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Shaking up Iowa City with rock tunes

BY DEE FABBRICATORE | OCTOBER 13, 2009 7:20 AM

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mp3 sample: The Shaky Hands

"Allison and the Ancient Eyes"

The Shaky Hands is not composed of jittery caffeine addicts. Nor are its members anxious, tightly wound, or generally unstable. Rather, the indie-rock band’s musicians are remarkably laid-back and even-keeled, not quite fitting the group’s moniker.

The Portland, Ore. band will bring its relaxed persona to the Picador, 330 E. Washington St., at 9 p.m. today. Admission is $6.

The Shaky Hands released its third album, Let it Die, in late September, and the band is now on a three-month-long tour of both the United States and Europe.

Compared with the group’s past two albums, which bassist Mayhaw Hoons describes as “folky and relaxed,” Let it Die is full of straight-forward, catchy rock. Drummer Jake Morris said the music is positive and uplifting and reminds him of what bands used to be.

“We’re not trying to reinvent the wheel,” he said. “We’re just playing stuff we think is good music.”

Hoons’ desire to tour with older bands is a testament to the Shaky Hands’ members and their classic, animated tunes. He pointed to ’80s punk-rock band Fugazi and ’70s rock band the Wipers, and he expressed a longtime admiration for alt-rock band Meat Puppets, which the Shaky Hands has toured with.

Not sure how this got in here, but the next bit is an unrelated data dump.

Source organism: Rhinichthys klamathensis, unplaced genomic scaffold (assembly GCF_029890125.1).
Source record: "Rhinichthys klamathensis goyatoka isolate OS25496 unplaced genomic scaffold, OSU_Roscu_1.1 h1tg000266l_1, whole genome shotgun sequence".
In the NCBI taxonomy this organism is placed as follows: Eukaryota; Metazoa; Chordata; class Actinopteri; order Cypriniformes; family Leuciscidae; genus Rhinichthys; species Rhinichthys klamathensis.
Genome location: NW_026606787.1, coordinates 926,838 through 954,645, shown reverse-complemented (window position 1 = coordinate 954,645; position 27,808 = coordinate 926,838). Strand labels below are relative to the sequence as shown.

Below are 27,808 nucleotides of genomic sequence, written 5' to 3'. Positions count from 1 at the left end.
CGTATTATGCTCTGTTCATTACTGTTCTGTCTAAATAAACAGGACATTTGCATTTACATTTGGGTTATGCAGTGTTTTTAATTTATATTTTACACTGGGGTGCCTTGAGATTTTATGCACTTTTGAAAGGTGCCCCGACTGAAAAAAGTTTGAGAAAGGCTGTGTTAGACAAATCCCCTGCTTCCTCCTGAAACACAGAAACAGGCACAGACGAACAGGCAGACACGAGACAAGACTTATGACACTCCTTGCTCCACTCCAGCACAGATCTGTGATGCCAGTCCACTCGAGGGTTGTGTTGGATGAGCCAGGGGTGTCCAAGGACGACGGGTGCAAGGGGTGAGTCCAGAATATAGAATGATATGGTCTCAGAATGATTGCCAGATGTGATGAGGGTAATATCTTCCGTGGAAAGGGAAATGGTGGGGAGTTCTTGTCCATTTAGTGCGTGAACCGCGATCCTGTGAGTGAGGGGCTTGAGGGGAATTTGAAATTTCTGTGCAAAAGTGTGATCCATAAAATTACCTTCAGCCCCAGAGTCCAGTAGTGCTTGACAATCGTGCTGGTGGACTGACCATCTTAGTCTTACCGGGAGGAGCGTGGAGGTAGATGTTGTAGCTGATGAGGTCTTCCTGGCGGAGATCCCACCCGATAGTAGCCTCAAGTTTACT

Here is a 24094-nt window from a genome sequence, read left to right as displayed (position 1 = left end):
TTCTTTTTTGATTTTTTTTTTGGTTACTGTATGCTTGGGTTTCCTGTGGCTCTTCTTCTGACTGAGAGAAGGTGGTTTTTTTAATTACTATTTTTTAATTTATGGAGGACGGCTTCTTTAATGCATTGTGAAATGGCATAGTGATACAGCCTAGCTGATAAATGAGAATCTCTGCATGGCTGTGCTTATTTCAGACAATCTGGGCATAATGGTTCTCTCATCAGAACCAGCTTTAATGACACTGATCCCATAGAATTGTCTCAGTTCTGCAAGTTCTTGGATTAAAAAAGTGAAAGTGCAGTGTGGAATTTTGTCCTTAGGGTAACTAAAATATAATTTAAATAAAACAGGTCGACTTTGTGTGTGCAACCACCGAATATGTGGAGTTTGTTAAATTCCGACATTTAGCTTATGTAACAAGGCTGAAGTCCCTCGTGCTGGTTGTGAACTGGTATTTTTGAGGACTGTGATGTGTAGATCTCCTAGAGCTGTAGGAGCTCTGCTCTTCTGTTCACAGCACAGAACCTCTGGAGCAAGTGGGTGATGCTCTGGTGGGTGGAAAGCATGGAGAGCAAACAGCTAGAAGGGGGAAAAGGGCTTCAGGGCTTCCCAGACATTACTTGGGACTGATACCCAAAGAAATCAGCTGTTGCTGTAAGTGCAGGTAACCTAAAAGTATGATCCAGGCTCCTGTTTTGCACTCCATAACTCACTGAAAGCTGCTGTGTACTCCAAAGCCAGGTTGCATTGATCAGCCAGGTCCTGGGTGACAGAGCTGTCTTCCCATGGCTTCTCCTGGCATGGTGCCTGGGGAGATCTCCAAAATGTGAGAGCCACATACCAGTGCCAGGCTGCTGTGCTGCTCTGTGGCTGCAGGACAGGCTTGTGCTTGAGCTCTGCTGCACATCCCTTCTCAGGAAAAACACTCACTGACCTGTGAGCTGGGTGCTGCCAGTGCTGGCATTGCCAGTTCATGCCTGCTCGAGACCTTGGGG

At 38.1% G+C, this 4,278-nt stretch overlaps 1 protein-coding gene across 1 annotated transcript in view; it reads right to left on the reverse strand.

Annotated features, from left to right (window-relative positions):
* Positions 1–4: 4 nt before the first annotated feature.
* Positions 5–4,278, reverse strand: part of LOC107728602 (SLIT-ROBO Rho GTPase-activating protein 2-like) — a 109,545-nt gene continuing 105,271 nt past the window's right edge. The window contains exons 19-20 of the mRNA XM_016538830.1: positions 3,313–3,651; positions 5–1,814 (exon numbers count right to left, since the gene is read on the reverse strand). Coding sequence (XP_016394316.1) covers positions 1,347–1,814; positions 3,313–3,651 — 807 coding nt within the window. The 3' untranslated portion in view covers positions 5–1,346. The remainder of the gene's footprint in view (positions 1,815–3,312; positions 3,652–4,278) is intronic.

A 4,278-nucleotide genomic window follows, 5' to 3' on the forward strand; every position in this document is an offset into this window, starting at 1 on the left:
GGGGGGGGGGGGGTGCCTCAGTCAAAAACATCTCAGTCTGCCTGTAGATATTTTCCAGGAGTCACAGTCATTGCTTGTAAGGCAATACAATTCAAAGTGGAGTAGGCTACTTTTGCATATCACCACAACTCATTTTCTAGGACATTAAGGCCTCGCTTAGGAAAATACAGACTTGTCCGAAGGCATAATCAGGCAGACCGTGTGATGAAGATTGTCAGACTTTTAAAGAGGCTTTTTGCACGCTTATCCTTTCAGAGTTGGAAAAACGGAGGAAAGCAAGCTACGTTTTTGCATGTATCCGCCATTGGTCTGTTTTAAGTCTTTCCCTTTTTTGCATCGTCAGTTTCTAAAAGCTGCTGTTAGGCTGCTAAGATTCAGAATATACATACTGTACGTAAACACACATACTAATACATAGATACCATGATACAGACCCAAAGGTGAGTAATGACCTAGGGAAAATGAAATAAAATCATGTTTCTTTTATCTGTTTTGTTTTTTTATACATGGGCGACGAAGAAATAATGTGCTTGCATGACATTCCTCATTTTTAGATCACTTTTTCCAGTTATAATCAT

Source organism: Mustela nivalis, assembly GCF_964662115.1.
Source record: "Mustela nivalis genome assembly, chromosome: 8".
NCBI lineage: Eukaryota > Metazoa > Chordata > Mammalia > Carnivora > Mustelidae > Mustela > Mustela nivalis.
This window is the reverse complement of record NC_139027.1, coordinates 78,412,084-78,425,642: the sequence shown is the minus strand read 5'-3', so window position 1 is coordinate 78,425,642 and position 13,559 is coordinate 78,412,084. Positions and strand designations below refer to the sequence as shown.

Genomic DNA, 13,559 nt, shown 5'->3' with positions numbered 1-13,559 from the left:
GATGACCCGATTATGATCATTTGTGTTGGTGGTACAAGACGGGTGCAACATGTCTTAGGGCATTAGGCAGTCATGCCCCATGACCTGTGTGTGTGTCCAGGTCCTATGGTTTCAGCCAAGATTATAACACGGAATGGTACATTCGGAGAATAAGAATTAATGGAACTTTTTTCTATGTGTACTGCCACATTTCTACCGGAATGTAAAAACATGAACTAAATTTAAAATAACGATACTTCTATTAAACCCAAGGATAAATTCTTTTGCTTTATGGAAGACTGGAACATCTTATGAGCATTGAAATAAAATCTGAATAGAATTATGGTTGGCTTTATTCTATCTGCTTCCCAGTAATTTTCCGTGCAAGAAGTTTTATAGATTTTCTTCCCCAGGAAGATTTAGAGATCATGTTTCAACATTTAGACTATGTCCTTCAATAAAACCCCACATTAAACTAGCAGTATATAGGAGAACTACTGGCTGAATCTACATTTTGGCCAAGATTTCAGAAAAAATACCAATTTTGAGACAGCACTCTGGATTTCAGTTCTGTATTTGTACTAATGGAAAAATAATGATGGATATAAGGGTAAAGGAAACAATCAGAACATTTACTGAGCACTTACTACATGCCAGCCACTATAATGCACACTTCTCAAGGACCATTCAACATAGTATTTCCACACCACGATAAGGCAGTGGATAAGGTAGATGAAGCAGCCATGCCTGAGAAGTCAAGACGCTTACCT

The band has received extensive press coverage, garnering positive reviews in both SPIN and Magnet. The member’s have also played shows with such popular indie bands as the Shins and the Thermals.

“Thinking about myself as an eighth-grader in Hood River [Ore.], where the only music magazines you could get were Rolling Stone and SPIN, and then seeing a picture of yourself in one of those magazines, it’s pretty cool,” Hoons said.

Morris and Hoons said they enjoy the simple things. Both are content if their dressing room is stocked with Gatorade bottles and food. They also like showers and wireless Internet access every once in a while, but after all, those are luxuries.

Keeping with the group’s simple attitude, Hoons also said the band doesn’t play enough basement shows anymore, and he’d like that to change.

“Those are always the best shows,” he said. “Trying to win over a house party, even if [the people] haven’t heard your music, is the best.”

The band may be easy-going and grounded, but that is not to say the members aren’t slightly quirky. Hoons marks Guatemalan fanny packs and mesh tank tops as staple articles of band clothing, while Morris likens the group’s music to a wild gazelle — a beast that is fast-moving, bouncy, and quick to avoid danger.

Hoons has had two goals in his music career — to tour and put out records. He’s already accomplished both numerous times and doesn’t plan to stop anytime soon. Now all he and Morris have to do is quit their day jobs.

“That’s the goal,” Morris said. “But I might quit anyway just because.”


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